In the third chapter of On the Origin of Species, Darwin introduced his concept of natural selection by noting that, given the struggle for existence, “any variation, however slight and from whatever cause proceeding, if it is in any degree profitable to an individual of any species in its infinitely complex relations to other organic beings and to external nature, will tend to the preservation of that individual, and will generally be inherited by its offspring” (Darwin 1859, p.61, my emphasis). That is, all evolution occurs in an ecological context. You would not, however, learn much about the workings of that “infinitely complex” context if you consulted the average biology text, philosopher of biology, or evolutionary biologist. The structure and dynamics of evolution’s ecological context have not been well integrated into evolutionary theory. Population genetic evolutionary theory, most notably, has avoided unravelling ecological complexity by compressing organism-organism and organism-environment relationships into the fitness conferred on an organism by its characters. The center stage in theory could then be occupied by the genetic basis and differential representation of characters within single species. In turn, speciation could become a process of genetic divergence, in which the environment mostly takes the role of raising and lowering barriers to gene flow.
In this series of posts, I bring into focus the challenges of making evolutionary theory more ecological. Or, given that ecological dynamics are implicit in any evolutionary theory, I might say, the challenges of making these dynamics explicit. Writing in the spirit of Lewontin’s essays on organisms as the subject and object of evolution (Lewontin 1983; see also 1982, 1985), I will not present a well-formed program of ecological evolutionary theory, but point to the existence of problems. My aim is to provoke further, much needed, discussion. (Next post in series.)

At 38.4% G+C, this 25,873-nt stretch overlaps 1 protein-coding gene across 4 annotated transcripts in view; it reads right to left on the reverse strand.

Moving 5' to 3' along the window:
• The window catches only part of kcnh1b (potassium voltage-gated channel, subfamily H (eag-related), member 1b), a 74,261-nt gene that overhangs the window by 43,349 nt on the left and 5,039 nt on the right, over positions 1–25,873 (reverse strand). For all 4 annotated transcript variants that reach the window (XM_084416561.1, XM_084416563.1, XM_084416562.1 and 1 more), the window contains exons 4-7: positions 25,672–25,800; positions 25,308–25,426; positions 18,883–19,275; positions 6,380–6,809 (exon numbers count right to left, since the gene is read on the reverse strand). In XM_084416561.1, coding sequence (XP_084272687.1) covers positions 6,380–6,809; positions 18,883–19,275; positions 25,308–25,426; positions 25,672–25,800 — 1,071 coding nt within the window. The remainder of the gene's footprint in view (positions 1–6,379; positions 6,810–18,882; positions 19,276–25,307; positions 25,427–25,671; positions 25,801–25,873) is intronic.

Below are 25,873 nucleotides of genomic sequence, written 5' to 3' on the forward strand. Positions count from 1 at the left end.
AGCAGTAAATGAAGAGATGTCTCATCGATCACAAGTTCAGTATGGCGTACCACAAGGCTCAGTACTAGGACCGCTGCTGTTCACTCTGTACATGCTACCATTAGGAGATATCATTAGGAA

Lewontin, R. C. (1982). Organism and environment. In Learning, Development, and Culture, ed. H. C. Plotkin, pp. 151-170. New York: John Wiley & Sons.
Lewontin, R. C. (1983). The organism as the subject and object of evolution. Scientia 118: 63-82. Reprinted in The Dialectical Biologist, ed. R. Levins and R. C. Lewontin, pp. 85-106. Cambridge, MA: Harvard University Press.
Lewontin, R. C. (1985). Adaptation. In The Dialectical Biologist, ed. R. Levins and R. C. Lewontin, pp. 65-84. Cambridge, MA: Harvard University Press.
Adapted from “From natural selection to natural construction to disciplining unruly complexity: The challenge of integrating ecology into evolutionary theory,” in R. Singh, K. Krimbas, D. Paul & J. Beatty (eds.), Thinking About Evolution: Historical, Philosophical and Political Perspectives, Cambridge: Cambridge University Press, 377-393, 2000.